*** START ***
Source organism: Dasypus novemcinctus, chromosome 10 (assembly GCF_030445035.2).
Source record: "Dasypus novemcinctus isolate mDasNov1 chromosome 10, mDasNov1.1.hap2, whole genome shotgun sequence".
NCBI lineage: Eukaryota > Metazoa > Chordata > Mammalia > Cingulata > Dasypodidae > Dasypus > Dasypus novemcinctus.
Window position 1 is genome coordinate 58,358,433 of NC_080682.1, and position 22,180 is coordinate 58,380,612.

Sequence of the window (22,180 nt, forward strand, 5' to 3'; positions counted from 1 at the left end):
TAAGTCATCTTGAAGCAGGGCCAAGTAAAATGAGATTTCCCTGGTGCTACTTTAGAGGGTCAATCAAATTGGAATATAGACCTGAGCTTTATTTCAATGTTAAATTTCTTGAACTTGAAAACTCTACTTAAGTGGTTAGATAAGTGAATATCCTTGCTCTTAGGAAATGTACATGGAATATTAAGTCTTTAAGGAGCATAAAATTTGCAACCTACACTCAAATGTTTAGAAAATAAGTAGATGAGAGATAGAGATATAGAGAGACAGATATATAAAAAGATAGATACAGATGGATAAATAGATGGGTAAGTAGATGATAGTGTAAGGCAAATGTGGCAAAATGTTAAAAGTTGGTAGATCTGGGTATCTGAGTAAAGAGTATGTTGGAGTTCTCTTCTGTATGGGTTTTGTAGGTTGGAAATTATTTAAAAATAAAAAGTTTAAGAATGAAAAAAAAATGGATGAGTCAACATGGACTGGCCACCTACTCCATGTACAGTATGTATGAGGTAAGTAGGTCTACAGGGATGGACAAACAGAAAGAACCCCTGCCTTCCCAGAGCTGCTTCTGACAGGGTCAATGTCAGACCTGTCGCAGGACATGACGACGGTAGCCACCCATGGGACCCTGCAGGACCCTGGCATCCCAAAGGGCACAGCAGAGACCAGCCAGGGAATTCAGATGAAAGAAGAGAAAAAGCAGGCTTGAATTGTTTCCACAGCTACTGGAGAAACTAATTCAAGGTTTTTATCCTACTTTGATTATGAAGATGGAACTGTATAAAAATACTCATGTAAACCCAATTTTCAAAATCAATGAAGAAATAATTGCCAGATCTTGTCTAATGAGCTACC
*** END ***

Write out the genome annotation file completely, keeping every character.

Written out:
Source organism: Dasypus novemcinctus, chromosome 10 (assembly GCF_030445035.2).
Source record: "Dasypus novemcinctus isolate mDasNov1 chromosome 10, mDasNov1.1.hap2, whole genome shotgun sequence".
NCBI lineage: Eukaryota > Metazoa > Chordata > Mammalia > Cingulata > Dasypodidae > Dasypus > Dasypus novemcinctus.
Window position 1 is genome coordinate 58,358,433 of NC_080682.1, and position 22,180 is coordinate 58,380,612.

Sequence of the window (22,180 nt, forward strand, 5' to 3'; positions counted from 1 at the left end):
TAAGTCATCTTGAAGCAGGGCCAAGTAAAATGAGATTTCCCTGGTGCTACTTTAGAGGGTCAATCAAATTGGAATATAGACCTGAGCTTTATTTCAATGTTAAATTTCTTGAACTTGAAAACTCTACTTAAGTGGTTAGATAAGTGAATATCCTTGCTCTTAGGAAATGTACATGGAATATTAAGTCTTTAAGGAGCATAAAATTTGCAACCTACACTCAAATGTTTAGAAAATAAGTAGATGAGAGATAGAGATATAGAGAGACAGATATATAAAAAGATAGATACAGATGGATAAATAGATGGGTAAGTAGATGATAGTGTAAGGCAAATGTGGCAAAATGTTAAAAGTTGGTAGATCTGGGTATCTGAGTAAAGAGTATGTTGGAGTTCTCTTCTGTATGGGTTTTGTAGGTTGGAAATTATTTAAAAATAAAAAGTTTAAGAATGAAAAAAAAATGGATGAGTCAACATGGACTGGCCACCTACTCCATGTACAGTATGTATGAGGTAAGTAGGTCTACAGGGATGGACAAACAGAAAGAACCCCTGCCTTCCCAGAGCTGCTTCTGACAGGGTCAATGTCAGACCTGTCGCAGGACATGACGACGGTAGCCACCCATGGGACCCTGCAGGACCCTGGCATCCCAAAGGGCACAGCAGAGACCAGCCAGGGAATTCAGATGAAAGAAGAGAAAAAGCAGGCTTGAATTGTTTCCACAGCTACTGGAGAAACTAATTCAAGGTTTTTATCCTACTTTGATTATGAAGATGGAACTGTATAAAAATACTCATGTAAACCCAATTTTCAAAATCAATGAAGAAATAATTGCCAGATCTTGTCTAATGAGCTACC